I’m reminded of the 1997 Korean Air Flight 801 crash at A.B. Won Guam airport. The NTSB cited the Captain for failure to adequately brief and execute the non-precision approach and the first officer’s and flight engineer’s failure to effectively monitor and cross-check the captain’s execution of the approach. Also cited was Korean Air’s inadequate flight training. What is not cited and a contributing factor is the Korean culture where subordinates are loathe to challenge seniors. I personally am convinced that the Korean and cockpit crew culture was a contributing factor in this unfortunately chain of events. Every accident has a series of events or chain links that contribute to the crash. It appears we’re not learning from our past mistakes with the Asiana crash

    • Tim Kuppler

      Thank you Ron. I saw a number of articles about the Korean airlines / national culture when researching this post. I completely agree with your point about there being a series of events or chain links that contribute to a crash or any other major disaster. It’s easier for some to address training or other procedural changes instead of going after the root causes of culture and leadership.

  • Al Matthew

    The recent Booz & Company survey where 96 percent of respondents felt culture change was needed in their organization and 51 percent felt a major culture overhaul was needed.

    Did the above survey define ‘culture’? I believe most people have their own definition of ‘culture’ just as they do of ‘love’.

    For the author to suggest, “Culture work isn’t about preventing disasters but building a high-performance culture that delivers sustainable results for the organization and every employee involved.” seems to be more about ‘managing performance’ rather than ‘managing culture’

    Ask yourself this question: “What is my company culture like?”
    If you are having problems answering this, are you going to ask your manager?

    I’m sure a lot of them would have an answer for you, but will it be accurate? And would you agree with it.

    Is ‘corporate culture’ only as complicated and, at the same time, as simple as the
    president/CEO and his ‘vision’ of how people should be treated? Or is it so fragile that it can be changed with the introduction of a new company policy on overtime pay? Is it having people with the same mind-set?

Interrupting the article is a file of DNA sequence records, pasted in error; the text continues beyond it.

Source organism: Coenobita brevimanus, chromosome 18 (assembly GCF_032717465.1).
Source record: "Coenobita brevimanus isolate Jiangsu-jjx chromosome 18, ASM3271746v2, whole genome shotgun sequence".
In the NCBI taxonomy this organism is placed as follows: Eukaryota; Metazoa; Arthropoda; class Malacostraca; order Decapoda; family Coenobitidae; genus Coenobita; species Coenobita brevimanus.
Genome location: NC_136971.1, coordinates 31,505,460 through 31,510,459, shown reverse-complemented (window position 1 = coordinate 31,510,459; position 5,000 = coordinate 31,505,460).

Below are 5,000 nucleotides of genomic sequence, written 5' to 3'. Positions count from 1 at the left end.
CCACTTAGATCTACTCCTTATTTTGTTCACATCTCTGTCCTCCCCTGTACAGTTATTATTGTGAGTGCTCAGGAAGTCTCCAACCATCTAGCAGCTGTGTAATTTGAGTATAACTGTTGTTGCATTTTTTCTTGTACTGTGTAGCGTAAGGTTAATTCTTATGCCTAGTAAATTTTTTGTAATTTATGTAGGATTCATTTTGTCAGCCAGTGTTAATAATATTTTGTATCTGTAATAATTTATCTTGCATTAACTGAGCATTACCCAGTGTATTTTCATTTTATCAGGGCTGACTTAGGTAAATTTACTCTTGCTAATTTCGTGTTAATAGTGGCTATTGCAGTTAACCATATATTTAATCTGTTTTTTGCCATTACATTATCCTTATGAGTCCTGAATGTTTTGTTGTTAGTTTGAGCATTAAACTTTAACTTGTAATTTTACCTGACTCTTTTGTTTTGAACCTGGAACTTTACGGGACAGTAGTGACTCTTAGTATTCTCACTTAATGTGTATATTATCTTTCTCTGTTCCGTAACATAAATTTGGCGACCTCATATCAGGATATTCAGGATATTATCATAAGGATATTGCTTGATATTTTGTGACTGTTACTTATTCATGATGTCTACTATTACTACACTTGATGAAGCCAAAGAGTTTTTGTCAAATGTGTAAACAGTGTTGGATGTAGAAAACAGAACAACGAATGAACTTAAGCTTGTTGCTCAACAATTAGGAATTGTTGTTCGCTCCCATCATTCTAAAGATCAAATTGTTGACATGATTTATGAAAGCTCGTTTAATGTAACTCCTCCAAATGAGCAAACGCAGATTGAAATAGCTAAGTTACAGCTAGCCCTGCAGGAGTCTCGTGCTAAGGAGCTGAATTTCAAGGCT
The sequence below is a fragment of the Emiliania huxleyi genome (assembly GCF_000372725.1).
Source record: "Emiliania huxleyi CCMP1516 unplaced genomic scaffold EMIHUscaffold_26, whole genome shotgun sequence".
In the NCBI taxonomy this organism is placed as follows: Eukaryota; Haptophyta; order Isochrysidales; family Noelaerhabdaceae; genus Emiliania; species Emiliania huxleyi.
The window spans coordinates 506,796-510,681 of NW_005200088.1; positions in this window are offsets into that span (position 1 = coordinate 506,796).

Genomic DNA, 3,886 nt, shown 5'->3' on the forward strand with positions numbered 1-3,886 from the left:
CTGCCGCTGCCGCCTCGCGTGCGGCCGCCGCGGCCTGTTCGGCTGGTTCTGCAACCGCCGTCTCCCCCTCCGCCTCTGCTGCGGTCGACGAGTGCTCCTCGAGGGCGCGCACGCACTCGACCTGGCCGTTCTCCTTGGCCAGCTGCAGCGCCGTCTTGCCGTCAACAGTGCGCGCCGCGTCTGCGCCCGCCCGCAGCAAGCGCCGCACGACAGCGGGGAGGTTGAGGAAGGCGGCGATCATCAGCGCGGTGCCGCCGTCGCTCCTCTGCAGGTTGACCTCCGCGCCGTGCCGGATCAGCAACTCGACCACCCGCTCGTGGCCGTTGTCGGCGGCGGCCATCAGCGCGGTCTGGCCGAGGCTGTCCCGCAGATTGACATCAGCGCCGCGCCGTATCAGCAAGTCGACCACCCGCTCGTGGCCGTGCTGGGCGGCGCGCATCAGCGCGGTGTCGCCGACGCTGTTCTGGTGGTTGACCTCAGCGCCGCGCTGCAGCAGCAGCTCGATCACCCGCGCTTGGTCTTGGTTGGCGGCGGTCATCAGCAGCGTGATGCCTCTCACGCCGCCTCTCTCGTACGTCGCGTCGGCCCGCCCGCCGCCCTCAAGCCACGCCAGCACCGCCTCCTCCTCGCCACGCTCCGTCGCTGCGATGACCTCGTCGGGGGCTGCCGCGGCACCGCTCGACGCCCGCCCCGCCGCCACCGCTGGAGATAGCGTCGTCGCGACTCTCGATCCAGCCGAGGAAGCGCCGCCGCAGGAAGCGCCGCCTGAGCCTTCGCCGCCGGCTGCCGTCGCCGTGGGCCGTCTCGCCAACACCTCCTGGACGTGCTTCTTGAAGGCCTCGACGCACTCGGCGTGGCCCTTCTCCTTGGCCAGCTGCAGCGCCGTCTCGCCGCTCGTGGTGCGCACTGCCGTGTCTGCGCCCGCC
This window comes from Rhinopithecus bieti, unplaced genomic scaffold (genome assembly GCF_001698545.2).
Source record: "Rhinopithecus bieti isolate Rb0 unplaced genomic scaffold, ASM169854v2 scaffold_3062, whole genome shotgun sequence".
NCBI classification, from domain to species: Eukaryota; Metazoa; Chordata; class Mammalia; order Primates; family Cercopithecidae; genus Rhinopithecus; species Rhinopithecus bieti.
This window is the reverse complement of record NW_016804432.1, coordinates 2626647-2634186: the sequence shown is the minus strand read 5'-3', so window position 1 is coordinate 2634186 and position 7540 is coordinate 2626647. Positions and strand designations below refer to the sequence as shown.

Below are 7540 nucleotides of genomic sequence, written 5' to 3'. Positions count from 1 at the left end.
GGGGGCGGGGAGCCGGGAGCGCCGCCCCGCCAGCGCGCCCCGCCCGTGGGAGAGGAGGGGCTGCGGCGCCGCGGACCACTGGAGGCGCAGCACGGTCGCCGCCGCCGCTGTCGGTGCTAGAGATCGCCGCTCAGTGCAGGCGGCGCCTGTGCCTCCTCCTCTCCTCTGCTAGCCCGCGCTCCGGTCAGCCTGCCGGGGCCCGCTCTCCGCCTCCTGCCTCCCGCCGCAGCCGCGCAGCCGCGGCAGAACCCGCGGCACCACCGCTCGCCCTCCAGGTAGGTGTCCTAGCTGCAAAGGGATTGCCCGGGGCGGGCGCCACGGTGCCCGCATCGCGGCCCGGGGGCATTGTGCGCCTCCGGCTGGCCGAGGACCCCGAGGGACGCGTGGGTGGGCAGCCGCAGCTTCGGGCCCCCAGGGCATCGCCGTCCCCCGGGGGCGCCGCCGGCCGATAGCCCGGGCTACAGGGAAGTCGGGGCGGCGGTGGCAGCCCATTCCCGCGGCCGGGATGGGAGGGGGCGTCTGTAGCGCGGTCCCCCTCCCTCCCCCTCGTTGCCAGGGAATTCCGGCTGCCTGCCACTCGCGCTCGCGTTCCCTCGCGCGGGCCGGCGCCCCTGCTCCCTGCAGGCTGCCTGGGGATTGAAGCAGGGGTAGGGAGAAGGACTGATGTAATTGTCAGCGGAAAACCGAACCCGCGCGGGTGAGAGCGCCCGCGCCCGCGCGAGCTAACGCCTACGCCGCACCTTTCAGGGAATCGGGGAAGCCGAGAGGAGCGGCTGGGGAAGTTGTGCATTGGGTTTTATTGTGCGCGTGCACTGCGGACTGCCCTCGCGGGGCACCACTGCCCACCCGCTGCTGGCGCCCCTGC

As a manager, you can influence the culture in your department, your team or unit in a variety of different ways. The primary way, of course, is by your behavior. And your behavior is demonstrated by the choices you make. Your choices are tied into your personal beliefs, values and the assumptions you have made about a situation.

    So, if you want to change the culture of your department, do you change
    processes, systems or people?

    Who said it was ever going to be easy?

  • Terri McNichol

    Honestly, I found this article biased toward Korean culture and Asian culture in general . Have Americans given thought to what the world thought about them when it caused and imposed on the rest of the globe the financial collapse in 2008? Haven’t we noticed how we have veered off the course of how we used to define ourselves as Americans with the callousness shown to the poor, the long-term unemployed, increasing number of children mired in poverty, etc. How about our complicity at the corporate level (those guys too big to fail) who paid out record corporate fines this year only to see Jamie Dimon get an $8 million raise when his company was one of the biggest perpetrators. Or check out the CSR statements of the offenders and you will find stellar wording of social responsibility completely that was uncoupled from its actions. J & J is a classic example. Don’t expect to see any change in corporate culture here, for the fines are just the price of doing business: business as normal. And pertaining to air disasters, human error accounts for airplanes crashes too.A caveat: I did not listen to Captain Sully’s interview because I feel too much for the people who lost their loved ones in this recent tragedy and that this article does not do them a service.